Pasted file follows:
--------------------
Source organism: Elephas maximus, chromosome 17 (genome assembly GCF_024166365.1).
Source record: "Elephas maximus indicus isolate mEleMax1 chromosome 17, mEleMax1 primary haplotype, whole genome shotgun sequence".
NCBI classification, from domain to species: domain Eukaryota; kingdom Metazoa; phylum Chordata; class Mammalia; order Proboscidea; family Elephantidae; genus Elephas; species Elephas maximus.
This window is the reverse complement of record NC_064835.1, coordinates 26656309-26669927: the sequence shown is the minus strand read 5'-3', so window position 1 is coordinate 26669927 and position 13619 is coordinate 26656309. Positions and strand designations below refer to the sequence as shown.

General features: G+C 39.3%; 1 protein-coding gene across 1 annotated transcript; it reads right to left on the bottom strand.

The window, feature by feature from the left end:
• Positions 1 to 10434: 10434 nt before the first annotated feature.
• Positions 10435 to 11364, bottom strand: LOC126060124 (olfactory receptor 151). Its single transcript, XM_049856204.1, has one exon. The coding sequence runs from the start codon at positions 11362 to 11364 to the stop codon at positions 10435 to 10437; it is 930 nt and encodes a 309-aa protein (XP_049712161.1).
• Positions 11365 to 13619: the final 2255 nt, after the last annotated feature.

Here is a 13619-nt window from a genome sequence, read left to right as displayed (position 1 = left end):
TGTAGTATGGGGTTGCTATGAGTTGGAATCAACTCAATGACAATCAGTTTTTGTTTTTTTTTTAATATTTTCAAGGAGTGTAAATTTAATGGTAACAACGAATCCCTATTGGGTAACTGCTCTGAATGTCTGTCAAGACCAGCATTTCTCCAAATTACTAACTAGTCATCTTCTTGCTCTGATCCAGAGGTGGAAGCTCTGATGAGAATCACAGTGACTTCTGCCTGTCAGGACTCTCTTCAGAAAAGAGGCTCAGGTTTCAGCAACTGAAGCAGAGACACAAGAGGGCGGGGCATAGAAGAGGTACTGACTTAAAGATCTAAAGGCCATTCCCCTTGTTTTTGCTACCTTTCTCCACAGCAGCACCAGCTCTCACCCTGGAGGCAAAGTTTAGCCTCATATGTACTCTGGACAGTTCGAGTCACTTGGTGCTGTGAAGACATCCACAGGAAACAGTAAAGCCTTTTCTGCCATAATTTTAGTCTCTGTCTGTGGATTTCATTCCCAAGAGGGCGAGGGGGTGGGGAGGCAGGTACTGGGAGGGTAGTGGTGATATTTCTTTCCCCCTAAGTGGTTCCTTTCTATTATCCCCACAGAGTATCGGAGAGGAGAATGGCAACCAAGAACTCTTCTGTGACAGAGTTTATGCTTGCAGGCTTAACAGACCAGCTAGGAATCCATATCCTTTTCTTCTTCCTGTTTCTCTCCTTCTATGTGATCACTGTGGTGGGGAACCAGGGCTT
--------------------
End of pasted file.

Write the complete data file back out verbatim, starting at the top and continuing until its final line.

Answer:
Source organism: Elephas maximus, chromosome 17 (genome assembly GCF_024166365.1).
Source record: "Elephas maximus indicus isolate mEleMax1 chromosome 17, mEleMax1 primary haplotype, whole genome shotgun sequence".
NCBI classification, from domain to species: domain Eukaryota; kingdom Metazoa; phylum Chordata; class Mammalia; order Proboscidea; family Elephantidae; genus Elephas; species Elephas maximus.
This window is the reverse complement of record NC_064835.1, coordinates 26656309-26669927: the sequence shown is the minus strand read 5'-3', so window position 1 is coordinate 26669927 and position 13619 is coordinate 26656309. Positions and strand designations below refer to the sequence as shown.

General features: G+C 39.3%; 1 protein-coding gene across 1 annotated transcript; it reads right to left on the bottom strand.

The window, feature by feature from the left end:
• Positions 1 to 10434: 10434 nt before the first annotated feature.
• Positions 10435 to 11364, bottom strand: LOC126060124 (olfactory receptor 151). Its single transcript, XM_049856204.1, has one exon. The coding sequence runs from the start codon at positions 11362 to 11364 to the stop codon at positions 10435 to 10437; it is 930 nt and encodes a 309-aa protein (XP_049712161.1).
• Positions 11365 to 13619: the final 2255 nt, after the last annotated feature.

Here is a 13619-nt window from a genome sequence, read left to right as displayed (position 1 = left end):
TGTAGTATGGGGTTGCTATGAGTTGGAATCAACTCAATGACAATCAGTTTTTGTTTTTTTTTTAATATTTTCAAGGAGTGTAAATTTAATGGTAACAACGAATCCCTATTGGGTAACTGCTCTGAATGTCTGTCAAGACCAGCATTTCTCCAAATTACTAACTAGTCATCTTCTTGCTCTGATCCAGAGGTGGAAGCTCTGATGAGAATCACAGTGACTTCTGCCTGTCAGGACTCTCTTCAGAAAAGAGGCTCAGGTTTCAGCAACTGAAGCAGAGACACAAGAGGGCGGGGCATAGAAGAGGTACTGACTTAAAGATCTAAAGGCCATTCCCCTTGTTTTTGCTACCTTTCTCCACAGCAGCACCAGCTCTCACCCTGGAGGCAAAGTTTAGCCTCATATGTACTCTGGACAGTTCGAGTCACTTGGTGCTGTGAAGACATCCACAGGAAACAGTAAAGCCTTTTCTGCCATAATTTTAGTCTCTGTCTGTGGATTTCATTCCCAAGAGGGCGAGGGGGTGGGGAGGCAGGTACTGGGAGGGTAGTGGTGATATTTCTTTCCCCCTAAGTGGTTCCTTTCTATTATCCCCACAGAGTATCGGAGAGGAGAATGGCAACCAAGAACTCTTCTGTGACAGAGTTTATGCTTGCAGGCTTAACAGACCAGCTAGGAATCCATATCCTTTTCTTCTTCCTGTTTCTCTCCTTCTATGTGATCACTGTGGTGGGGAACCAGGGCTT